How we respond to life’s ubiquitous “it’s not fair” moments is a true measure of our maturity. This is why I decided against scratching a grown human being’s eyeballs out this week. Context probably matters right now.
Two words, tone, and time of day told me everything I needed to know. The Man Cub’s voice was cracking and he should have been in chemistry.
“Hi honey – is everything ok?”
“I’m not having a very good day,” he said. Seventeen years of voice recognition ID’d his “valiant but choking back tears” voice. The details that tumbled out are less important than the 10,000-foot view. My baby is out of the incubator. There’s a whole big world out there populated with people in authority who brandish it rather than cherish it.
I quickly pulled the relevant file folders from my brain. The folder labeled, “Welcome to adulthood. Life isn’t fair” blipped for a brief moment on my radar. I shredded it for what it is: dismissive and unhelpful.
The folder labeled, “LET ME AT THE #%!&*%,” didn’t sound right. I’d like to say I round-filed that one, but does a Mama Bear do that? Ever?
The folder titled, “Post screenshots on social channels and tag liberally” did occur. Trust me, they would have been on the TODAY Show by tomorrow. But viral things are often caused by a virus. And my son needed me to kill it, not feed it.
I finally found the folder I was looking for: “God at Work.” It’s such a thick file folder. It invites. It expands vision. It offers volumes of evidence about how God is observant enough to see, strong enough to defend, and artistic enough to fashion a silver lining.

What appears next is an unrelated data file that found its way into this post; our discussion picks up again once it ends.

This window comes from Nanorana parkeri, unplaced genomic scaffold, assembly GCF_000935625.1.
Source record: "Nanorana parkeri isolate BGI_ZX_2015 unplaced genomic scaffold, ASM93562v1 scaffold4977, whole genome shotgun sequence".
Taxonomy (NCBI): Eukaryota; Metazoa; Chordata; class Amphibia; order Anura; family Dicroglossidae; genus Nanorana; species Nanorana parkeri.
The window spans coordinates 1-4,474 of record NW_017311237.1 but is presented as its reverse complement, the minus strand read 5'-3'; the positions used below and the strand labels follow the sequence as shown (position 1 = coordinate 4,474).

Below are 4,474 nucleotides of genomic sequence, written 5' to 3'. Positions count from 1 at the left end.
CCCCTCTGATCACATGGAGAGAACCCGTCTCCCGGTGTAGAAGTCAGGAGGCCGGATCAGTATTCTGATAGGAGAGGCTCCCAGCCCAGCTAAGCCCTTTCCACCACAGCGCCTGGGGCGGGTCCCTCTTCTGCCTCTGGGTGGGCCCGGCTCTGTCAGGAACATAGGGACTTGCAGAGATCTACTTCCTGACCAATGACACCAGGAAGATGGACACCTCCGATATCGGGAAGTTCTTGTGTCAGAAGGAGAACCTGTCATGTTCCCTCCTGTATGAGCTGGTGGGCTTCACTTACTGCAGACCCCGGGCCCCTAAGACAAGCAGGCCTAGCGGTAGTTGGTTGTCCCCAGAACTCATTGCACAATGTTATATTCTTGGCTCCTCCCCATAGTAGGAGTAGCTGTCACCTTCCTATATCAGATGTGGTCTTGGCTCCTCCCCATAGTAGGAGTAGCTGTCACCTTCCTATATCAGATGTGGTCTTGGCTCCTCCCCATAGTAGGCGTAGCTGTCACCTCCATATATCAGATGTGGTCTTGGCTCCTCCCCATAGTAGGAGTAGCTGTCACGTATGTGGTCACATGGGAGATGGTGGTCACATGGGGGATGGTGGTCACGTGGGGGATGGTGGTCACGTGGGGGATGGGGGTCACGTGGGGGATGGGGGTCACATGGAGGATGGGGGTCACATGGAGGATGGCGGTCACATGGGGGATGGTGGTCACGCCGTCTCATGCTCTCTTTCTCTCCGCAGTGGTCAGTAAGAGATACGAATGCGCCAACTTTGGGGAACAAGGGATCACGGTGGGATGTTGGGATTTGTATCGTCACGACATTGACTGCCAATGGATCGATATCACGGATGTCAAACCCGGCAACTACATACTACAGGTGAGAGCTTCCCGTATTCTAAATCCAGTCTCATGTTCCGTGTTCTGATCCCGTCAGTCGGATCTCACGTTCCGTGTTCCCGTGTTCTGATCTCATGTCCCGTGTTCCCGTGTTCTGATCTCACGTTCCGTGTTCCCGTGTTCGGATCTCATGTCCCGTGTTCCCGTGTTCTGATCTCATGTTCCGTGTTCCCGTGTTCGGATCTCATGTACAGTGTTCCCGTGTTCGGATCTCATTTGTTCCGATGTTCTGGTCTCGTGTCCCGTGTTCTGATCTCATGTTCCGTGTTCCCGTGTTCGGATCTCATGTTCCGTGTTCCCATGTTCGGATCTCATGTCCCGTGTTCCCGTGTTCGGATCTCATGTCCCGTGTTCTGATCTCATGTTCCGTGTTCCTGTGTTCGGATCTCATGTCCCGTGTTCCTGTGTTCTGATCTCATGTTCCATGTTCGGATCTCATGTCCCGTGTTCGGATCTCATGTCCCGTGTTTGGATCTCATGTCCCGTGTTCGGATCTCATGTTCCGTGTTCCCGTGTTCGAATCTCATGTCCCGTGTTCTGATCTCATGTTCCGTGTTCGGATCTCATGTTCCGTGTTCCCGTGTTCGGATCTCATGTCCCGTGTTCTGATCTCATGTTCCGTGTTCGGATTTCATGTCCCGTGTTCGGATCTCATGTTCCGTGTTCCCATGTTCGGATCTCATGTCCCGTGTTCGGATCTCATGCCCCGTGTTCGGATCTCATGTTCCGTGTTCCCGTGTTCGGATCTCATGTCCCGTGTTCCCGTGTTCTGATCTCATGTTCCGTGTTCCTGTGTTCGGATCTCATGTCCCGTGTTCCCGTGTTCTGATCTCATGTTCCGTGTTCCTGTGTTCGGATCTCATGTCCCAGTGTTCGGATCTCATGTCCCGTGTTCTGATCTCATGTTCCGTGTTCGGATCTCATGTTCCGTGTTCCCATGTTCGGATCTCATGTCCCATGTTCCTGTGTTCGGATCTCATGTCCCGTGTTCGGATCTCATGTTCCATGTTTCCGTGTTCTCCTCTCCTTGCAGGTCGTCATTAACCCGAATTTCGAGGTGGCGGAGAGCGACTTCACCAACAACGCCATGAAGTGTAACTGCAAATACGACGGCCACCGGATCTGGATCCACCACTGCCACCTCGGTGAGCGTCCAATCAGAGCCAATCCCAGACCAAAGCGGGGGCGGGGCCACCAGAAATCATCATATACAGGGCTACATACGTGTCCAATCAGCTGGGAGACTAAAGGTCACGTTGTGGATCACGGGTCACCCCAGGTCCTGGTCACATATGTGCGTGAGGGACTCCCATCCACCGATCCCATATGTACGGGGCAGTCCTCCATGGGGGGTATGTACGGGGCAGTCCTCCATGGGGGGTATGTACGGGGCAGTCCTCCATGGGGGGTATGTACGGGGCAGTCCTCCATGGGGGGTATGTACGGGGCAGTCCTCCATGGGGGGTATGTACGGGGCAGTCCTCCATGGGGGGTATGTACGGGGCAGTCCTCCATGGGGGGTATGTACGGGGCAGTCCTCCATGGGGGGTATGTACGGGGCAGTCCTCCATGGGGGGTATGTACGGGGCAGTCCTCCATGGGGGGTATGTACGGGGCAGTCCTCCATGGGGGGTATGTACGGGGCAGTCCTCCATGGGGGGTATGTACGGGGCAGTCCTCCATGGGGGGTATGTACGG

Just as I was about to open that file folder, my son beat me to it. “I wonder what God is trying to teach me?” he said. “I just want to hear what He’s trying to say.”
Um. Ok, wow. It’s a wrap, people. My work here is done.
I was encouraged that my son would land on his feet.
I was reassured that the Holy Spirit that lives in young people isn’t any less powerful than the Holy Spirit that lives in you and me.
I was reminded that my job isn’t to scratch eyeballs out. My job is to promote vision.
We ended our call. My son’s rock star school guidance counselor scooped him up to help him further talk through the morning’s rattling series of events. And I sat pondering three words. It’s not fair.
Blurred through tears, the words danced on my computer screen. They drove me to one of my Mt. Everest bible verses, Psalm 119:71, which Eugene Peterson renders gorgeously in his paraphrase: “My troubles turned out all for the best. They forced me to learn from your textbook.”
I flipped forward in the textbook to I Peter 3:9-10, which literally holds the secret sauce for how we can love our lives and see good days. Again, Peterson beautifully paraphrases: “Say nothing evil or hurtful. Snub evil and cultivate good. Run after peace for all you’re worth.”
It’s impossible to run after peace with “it’s not fair” lodged in your heart. So I prayed. I hit delete. On the keyboard and in my heart. I called the hubs and what he said disarmed me: “If God were fair, we’d all be in trouble, wouldn’t we?” Look at all my family members taking me to school. On fairness. On God’s goodness. And on grace.